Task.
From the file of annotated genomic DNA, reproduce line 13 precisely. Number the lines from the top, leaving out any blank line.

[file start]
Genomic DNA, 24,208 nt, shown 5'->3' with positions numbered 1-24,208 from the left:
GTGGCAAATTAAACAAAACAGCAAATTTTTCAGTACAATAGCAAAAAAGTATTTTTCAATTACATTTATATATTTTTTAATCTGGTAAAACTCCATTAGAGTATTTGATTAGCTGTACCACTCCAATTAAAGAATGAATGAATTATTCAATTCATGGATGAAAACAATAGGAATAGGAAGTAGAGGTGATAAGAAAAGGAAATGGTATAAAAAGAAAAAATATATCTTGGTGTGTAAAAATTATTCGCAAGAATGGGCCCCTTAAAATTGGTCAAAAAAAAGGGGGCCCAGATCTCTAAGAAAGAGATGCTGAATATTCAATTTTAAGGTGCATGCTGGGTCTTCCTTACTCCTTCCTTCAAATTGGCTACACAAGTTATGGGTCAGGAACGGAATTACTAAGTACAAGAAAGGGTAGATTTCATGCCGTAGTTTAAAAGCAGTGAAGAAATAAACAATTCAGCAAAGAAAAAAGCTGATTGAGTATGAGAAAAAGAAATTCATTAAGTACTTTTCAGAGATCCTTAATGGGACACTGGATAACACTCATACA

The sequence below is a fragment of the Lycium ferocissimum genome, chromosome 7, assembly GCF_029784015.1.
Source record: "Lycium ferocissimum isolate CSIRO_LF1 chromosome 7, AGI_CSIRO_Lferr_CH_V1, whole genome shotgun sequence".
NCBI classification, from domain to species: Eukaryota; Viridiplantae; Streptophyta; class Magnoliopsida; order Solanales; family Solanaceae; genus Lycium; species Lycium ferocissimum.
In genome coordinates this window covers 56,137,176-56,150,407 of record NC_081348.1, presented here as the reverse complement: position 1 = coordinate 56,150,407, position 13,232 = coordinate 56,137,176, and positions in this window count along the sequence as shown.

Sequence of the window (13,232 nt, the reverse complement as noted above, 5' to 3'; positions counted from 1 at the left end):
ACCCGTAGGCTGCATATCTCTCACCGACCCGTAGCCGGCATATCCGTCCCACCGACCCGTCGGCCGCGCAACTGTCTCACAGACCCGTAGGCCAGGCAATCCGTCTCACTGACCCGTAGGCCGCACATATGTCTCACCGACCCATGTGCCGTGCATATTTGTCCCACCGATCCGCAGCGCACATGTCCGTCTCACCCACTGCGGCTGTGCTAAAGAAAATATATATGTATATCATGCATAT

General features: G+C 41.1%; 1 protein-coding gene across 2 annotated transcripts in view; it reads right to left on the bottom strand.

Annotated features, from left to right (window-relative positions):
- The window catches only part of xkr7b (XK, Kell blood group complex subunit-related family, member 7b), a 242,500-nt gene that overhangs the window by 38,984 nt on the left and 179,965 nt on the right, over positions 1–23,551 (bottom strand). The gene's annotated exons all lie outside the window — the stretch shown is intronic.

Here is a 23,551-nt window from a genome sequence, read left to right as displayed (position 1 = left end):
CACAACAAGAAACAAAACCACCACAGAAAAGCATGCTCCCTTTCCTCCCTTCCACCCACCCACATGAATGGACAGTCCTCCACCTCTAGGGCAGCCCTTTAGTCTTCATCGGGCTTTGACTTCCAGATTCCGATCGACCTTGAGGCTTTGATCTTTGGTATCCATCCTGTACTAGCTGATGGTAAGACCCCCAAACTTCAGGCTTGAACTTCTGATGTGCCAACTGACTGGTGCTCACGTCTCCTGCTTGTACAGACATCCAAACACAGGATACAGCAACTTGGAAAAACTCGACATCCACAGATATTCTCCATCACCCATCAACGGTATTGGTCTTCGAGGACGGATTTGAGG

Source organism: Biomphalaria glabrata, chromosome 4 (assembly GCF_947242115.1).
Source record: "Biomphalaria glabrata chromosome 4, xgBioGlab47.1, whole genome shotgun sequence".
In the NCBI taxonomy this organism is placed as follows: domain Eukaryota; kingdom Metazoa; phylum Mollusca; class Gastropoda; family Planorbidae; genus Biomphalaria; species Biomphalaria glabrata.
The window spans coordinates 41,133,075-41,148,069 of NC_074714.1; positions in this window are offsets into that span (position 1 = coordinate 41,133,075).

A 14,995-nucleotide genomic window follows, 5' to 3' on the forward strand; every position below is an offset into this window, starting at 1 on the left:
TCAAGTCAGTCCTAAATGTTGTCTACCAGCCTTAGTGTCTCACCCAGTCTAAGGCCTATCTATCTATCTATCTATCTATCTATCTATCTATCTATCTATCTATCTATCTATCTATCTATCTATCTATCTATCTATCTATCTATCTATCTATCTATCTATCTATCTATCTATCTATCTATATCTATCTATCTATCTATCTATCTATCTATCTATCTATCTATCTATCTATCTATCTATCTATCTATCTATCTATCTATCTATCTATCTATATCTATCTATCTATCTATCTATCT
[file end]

CACAACAAGAAACAAAACCACCACAGAAAAGCATGCTCCCTTTCCTCCCTTCCACCCACCCACATGAATGGACAGTCCTCCACCTCTAGGGCAGCCCTTTAGTCTTCATCGGGCTTTGACTTCCAGATTCCGATCGACCTTGAGGCTTTGATCTTTGGTATCCATCCTGTACTAGCTGATGGTAAGACCCCCAAACTTCAGGCTTGAACTTCTGATGTGCCAACTGACTGGTGCTCACGTCTCCTGCTTGTACAGACATCCAAACACAGGATACAGCAACTTGGAAAAACTCGACATCCACAGATATTCTCCATCACCCATCAACGGTATTGGTCTTCGAGGACGGATTTGAGG